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Wānanga with Mana Whenua Significant for Teachers

| By Enviroschools Te Upoko o te Ika a Māui

Hine-putehue - Kaitiaki of the gourd, restoring peace, calm, and healing with soothing tones and musical qualities.

Kia whakatōmuri te haere whakamua.
I walk backwards into the future with my eyes fixed on my past.


Deepening our historical knowledge of the places in which we live and honouring the indigenous people of the land is a vital part of a sustainability journey. Many mainstream schools and ECE centres approach this through exploring local stories, and using tikanga and te reo Māori as part of their learning programmes, however it can be challenging to do this in a culturally authentic way.

Cultural safety in relationships with Mana Whenua

The key to cultural safety for teachers lies in a relationship with Mana Whenua. Yet throughout Aotearoa, Mana Whenua representatives are in high demand.

“Mana Whenua just do not have the feet on the ground to fulfill the community needs across the region”, says Whaea Pekaira Rei. A wānanga model with many teachers engaging with iwi at once is therefore ideal for Mana Whenua. Enviroschools Te Upoko o te Ika a Māui, with the gracious support of Whaea Pekaira, have been able to bring some initial wānanga opportunities to fruition for teachers in Te Awa Kairangi and Te Whanganui a Tara.

Wānanga provide opportunity for groups of teachers to explore te ao Māori

In May and August 2018, 22 teachers from ece centres and schools in Te Awakairangi and Te Whanganui-a-Tara attended two wānanga with local mana whenua Te Āti Awa and Taranaki Whānui. A third is planned for 2019. Whaea Pekaira says that “these wānanga allowed many to unpack and unfold perceptions, perspectives, and cultural experiences with Te Ao Māori”.

“One of the major areas of support needed is Mana Whenua input of local stories, waiata, knowledge and history that can assist with building the centre pepeha safely” – Whaea Pekaira.

Unique opportunity to develop understandings of kawa and tikanga

Wānanga ki TeTatau o Te Pō Marae (2)

The first event was held at Te Tatau o te Pō Marae on the Hutt Road, and focused on kawa and tikanga. Teachers were welcomed with a traditional pōwhiri and then had the opportunity to discuss and explore the welcome processes used in their schools or centres.

Knowing the reasons behind the protocols helped teachers to understand what might be appropriate to include in a school pōwhiri or whakatau and what might in fact be more appropriate to remain in a marae situation.

Teachers acknowledged that they needed advice and guidance around incorporating Te Ao Māori into school pōwhiri process.

“It is not our place to pick and choose from Te Ao Māori. Getting it right requires hard work and collaboration”, said one teacher participant. After the wānanga many felt they wanted to change aspects of their practices, particularly to ensure cultural safety for children.

Acknowledging the significance of local history

Wānanga at Hikoikoi Reserve

Learning about how Taranaki iwi migrated to Te Whanganui a Tara and became Mana Whenua was new knowledge for many teachers. They also appreciated the opportunity to discuss the cultural, spiritual and economic costs of colonisation with mana whenua. The specific impacts locally also provided important new learning with the marae location itself, now surrounded by industry and roads, telling its own story.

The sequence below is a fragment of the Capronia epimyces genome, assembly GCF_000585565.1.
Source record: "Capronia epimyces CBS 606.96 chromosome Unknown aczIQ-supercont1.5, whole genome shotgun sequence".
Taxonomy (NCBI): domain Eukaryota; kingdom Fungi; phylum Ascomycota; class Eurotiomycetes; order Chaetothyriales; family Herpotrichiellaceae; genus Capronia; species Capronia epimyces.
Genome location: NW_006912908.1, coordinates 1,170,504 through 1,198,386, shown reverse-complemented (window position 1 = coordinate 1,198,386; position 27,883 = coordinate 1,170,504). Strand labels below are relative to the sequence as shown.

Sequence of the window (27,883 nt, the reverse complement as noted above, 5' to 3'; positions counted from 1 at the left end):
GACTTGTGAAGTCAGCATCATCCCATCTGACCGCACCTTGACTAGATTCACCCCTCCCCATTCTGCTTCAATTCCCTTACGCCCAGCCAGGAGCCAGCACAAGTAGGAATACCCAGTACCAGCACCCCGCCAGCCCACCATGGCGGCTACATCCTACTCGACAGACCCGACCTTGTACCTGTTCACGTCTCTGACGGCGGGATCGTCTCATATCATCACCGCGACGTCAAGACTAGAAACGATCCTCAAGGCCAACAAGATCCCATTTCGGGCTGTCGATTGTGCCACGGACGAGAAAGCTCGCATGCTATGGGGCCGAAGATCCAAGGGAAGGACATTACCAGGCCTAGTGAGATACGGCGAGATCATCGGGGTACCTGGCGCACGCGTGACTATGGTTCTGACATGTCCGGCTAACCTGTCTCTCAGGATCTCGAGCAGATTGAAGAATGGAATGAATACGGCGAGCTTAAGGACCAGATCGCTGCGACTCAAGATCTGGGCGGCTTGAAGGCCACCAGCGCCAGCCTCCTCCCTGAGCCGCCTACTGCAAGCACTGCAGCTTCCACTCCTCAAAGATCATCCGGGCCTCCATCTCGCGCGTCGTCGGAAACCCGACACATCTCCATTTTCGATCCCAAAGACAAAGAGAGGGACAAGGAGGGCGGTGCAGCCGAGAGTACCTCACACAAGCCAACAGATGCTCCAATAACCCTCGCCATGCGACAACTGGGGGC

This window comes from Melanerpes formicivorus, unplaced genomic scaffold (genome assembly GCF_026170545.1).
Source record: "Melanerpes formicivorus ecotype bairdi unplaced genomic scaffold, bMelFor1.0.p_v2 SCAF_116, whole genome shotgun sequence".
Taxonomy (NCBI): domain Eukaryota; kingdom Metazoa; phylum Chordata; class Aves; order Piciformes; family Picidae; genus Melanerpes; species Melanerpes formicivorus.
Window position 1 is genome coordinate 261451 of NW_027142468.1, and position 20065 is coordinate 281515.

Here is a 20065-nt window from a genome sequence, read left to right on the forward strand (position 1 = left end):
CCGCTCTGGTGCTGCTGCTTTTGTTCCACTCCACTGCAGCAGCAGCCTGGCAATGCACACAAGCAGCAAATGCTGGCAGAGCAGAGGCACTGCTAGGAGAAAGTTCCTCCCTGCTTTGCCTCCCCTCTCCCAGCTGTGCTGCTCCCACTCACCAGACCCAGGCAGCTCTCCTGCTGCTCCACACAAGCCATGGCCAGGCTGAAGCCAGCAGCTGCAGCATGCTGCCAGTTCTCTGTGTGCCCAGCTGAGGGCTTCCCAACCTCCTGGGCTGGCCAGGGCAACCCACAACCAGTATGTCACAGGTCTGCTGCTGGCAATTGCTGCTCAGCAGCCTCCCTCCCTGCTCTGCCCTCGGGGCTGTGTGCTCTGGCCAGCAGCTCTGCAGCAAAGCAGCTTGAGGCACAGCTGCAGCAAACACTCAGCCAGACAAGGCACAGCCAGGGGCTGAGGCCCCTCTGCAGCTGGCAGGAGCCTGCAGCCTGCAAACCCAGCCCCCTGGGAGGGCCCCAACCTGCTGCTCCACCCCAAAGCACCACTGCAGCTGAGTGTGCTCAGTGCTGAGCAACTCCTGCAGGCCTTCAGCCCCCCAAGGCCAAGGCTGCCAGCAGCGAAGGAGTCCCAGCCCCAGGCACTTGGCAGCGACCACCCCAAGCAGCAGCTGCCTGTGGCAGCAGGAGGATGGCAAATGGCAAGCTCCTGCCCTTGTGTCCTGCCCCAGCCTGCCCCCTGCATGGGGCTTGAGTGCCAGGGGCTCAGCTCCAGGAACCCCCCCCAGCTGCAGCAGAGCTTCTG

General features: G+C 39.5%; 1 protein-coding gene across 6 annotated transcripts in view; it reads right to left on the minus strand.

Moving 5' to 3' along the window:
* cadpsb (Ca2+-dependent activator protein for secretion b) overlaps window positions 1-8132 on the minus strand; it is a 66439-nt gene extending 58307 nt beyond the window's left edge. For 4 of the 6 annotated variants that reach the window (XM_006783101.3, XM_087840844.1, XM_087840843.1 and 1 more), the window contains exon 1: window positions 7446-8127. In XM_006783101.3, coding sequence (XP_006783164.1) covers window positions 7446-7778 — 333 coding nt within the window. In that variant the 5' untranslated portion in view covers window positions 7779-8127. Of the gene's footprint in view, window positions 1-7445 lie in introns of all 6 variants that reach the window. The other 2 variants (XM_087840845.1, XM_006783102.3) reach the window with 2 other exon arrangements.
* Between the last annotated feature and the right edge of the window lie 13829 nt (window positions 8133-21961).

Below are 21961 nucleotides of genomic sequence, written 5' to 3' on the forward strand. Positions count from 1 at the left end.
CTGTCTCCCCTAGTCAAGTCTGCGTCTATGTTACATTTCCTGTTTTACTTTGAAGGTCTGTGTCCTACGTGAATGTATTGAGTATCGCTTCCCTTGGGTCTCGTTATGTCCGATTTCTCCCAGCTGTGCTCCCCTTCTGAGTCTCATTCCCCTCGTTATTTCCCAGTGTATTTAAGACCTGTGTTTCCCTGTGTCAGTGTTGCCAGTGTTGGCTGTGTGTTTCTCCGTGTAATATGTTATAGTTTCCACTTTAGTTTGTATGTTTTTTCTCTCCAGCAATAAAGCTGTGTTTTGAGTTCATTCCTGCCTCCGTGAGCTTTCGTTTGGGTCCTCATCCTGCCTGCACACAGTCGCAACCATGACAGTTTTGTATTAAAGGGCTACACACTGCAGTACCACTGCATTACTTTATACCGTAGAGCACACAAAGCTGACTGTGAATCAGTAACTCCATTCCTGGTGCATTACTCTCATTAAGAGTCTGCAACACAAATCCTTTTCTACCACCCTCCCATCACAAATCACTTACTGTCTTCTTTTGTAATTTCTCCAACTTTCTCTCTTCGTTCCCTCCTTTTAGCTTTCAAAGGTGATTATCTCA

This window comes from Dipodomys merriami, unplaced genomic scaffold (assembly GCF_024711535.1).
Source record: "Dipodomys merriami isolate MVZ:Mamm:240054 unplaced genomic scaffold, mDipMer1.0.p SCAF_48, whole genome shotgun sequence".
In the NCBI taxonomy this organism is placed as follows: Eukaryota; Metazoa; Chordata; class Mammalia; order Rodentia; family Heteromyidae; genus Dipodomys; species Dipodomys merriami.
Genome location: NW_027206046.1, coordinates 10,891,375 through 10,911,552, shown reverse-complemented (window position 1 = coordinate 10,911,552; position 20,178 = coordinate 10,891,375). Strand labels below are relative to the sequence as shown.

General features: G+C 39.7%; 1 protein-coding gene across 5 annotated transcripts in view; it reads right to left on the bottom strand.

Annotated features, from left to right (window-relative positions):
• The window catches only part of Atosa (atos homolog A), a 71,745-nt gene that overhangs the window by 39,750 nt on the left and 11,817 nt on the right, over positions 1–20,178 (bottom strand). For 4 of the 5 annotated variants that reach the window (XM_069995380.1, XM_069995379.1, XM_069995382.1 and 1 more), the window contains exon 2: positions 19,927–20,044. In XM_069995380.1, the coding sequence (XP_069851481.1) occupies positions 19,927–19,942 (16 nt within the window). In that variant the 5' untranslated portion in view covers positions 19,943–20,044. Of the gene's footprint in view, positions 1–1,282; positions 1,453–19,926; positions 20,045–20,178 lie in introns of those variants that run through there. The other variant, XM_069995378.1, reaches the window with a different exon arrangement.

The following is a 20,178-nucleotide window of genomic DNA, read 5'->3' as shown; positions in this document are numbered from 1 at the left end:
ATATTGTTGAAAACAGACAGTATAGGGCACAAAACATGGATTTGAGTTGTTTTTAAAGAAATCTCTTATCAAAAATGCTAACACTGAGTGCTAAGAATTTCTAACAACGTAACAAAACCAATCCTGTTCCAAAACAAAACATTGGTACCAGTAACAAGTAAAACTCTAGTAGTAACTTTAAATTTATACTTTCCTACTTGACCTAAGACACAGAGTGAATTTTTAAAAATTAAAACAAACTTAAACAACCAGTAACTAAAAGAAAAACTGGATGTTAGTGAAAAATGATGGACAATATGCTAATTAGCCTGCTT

“The key take home for me was the importance of history . . . and our collective responsibilities because of that” – Participating teacher.

The evening provided an opportunity for teachers to learn karakia and waiata to be able to take back and share at school. They took up the challenge of using a traditional Māori approach to learning – in the dark, through listening and repetition.

An enthusiasm for more

Teachers had a strong interest in the history of their localities and this led to a second wānanga for the same group of teachers in August 2018, held at the Wellington Tenths Trust at Hikoikoi reserve.

Pekaira shared the specific stories and environmental features of the places where our schools and centres are located and helped everyone identify the maunga (mountains) and awa (rivers) of Te Awakairangi and Te Whanganui-a-Tara in order to create school pepeha. Teachers loved how each person naturally develops a connection with the environment through sharing their identity in this way.

Additionally the group learned about the deeply sad and significant history of Parihaka. “I just can’t believe I wasn’t taught this at school or in teachers’ college. We all need to know this!”

Whaea Pekaira Rei helps teachers locate significant geographical features.

Teachers demonstrate commitment to continued learning

A commitment to continued learning and exploration is evident in participating teachers.

East Harbour Kindergarten have hosted Enviroschools nearby to share their learning from the wānanga and look at ways they can work together.

Koraunui School has adopted a karakia learned at the wānanga and teachers from Maungaraki School have run the wānanaga mapping exercise with their whole staff.

Berhampore School have initiated a role of tikanga champion in their school.

“We learned so much from the discussions about making connections and the need for consultation with Mana Whenua. We will revisit our centre mihi, and find ways for our tamariki to connect with our awa, maunga, moana and make the connection between these and the pepeha” – Participating teacher.

Whaea Pekeira closing off the wānanga end